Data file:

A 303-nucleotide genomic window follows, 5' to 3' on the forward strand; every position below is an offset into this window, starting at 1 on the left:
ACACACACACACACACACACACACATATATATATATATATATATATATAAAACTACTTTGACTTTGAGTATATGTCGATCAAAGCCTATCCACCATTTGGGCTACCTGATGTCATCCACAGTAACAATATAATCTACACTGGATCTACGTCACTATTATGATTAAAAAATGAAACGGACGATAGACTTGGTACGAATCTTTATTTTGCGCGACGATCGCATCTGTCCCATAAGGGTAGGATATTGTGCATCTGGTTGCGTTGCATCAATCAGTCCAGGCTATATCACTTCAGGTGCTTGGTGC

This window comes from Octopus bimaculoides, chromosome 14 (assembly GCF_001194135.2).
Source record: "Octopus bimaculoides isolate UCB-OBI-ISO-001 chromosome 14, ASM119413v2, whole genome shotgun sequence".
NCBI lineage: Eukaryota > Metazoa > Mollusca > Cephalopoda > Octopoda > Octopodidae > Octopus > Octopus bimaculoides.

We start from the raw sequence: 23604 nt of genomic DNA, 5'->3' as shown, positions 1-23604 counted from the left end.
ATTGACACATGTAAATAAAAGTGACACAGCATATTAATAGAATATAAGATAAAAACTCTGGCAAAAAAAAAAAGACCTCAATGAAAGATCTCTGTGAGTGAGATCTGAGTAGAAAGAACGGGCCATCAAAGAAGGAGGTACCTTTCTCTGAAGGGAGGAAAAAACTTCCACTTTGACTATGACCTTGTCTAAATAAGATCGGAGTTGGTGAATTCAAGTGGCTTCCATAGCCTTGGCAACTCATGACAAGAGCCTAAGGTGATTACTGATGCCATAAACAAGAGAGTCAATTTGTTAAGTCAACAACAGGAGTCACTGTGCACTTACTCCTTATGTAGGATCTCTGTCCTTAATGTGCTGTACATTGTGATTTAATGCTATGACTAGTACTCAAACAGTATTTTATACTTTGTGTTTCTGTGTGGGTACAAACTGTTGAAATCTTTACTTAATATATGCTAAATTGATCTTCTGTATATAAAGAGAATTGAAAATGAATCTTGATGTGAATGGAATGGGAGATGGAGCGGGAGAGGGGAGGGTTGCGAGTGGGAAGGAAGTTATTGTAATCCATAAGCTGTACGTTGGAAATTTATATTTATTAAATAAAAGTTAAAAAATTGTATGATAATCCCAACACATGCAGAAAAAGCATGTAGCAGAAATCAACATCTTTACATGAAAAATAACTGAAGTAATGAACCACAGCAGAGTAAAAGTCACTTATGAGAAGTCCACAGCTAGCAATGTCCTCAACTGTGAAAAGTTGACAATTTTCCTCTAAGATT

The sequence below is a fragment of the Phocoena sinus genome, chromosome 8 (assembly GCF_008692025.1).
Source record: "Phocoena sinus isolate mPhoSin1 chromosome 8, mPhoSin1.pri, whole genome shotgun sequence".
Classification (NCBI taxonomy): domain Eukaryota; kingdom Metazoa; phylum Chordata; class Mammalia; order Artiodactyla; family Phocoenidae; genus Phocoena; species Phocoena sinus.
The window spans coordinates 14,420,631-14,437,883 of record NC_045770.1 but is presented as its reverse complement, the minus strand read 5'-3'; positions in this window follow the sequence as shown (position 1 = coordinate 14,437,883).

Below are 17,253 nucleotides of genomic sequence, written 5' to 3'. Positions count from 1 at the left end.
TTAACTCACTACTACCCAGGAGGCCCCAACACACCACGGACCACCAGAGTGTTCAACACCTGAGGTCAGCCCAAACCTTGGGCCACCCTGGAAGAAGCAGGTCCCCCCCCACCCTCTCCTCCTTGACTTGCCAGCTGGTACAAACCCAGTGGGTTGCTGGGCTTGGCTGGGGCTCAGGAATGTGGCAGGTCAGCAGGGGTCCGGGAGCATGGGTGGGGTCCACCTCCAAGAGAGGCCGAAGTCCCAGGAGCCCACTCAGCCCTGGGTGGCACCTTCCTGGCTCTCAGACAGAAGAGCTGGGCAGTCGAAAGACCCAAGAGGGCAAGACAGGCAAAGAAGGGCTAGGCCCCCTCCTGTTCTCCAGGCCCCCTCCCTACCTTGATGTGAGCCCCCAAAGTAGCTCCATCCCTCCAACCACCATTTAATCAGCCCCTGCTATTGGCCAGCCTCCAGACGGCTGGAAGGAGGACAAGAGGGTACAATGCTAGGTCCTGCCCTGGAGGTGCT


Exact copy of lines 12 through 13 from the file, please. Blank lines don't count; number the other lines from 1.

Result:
Below are 17,253 nucleotides of genomic sequence, written 5' to 3'. Positions count from 1 at the left end.
TTAACTCACTACTACCCAGGAGGCCCCAACACACCACGGACCACCAGAGTGTTCAACACCTGAGGTCAGCCCAAACCTTGGGCCACCCTGGAAGAAGCAGGTCCCCCCCCACCCTCTCCTCCTTGACTTGCCAGCTGGTACAAACCCAGTGGGTTGCTGGGCTTGGCTGGGGCTCAGGAATGTGGCAGGTCAGCAGGGGTCCGGGAGCATGGGTGGGGTCCACCTCCAAGAGAGGCCGAAGTCCCAGGAGCCCACTCAGCCCTGGGTGGCACCTTCCTGGCTCTCAGACAGAAGAGCTGGGCAGTCGAAAGACCCAAGAGGGCAAGACAGGCAAAGAAGGGCTAGGCCCCCTCCTGTTCTCCAGGCCCCCTCCCTACCTTGATGTGAGCCCCCAAAGTAGCTCCATCCCTCCAACCACCATTTAATCAGCCCCTGCTATTGGCCAGCCTCCAGACGGCTGGAAGGAGGACAAGAGGGTACAATGCTAGGTCCTGCCCTGGAGGTGCT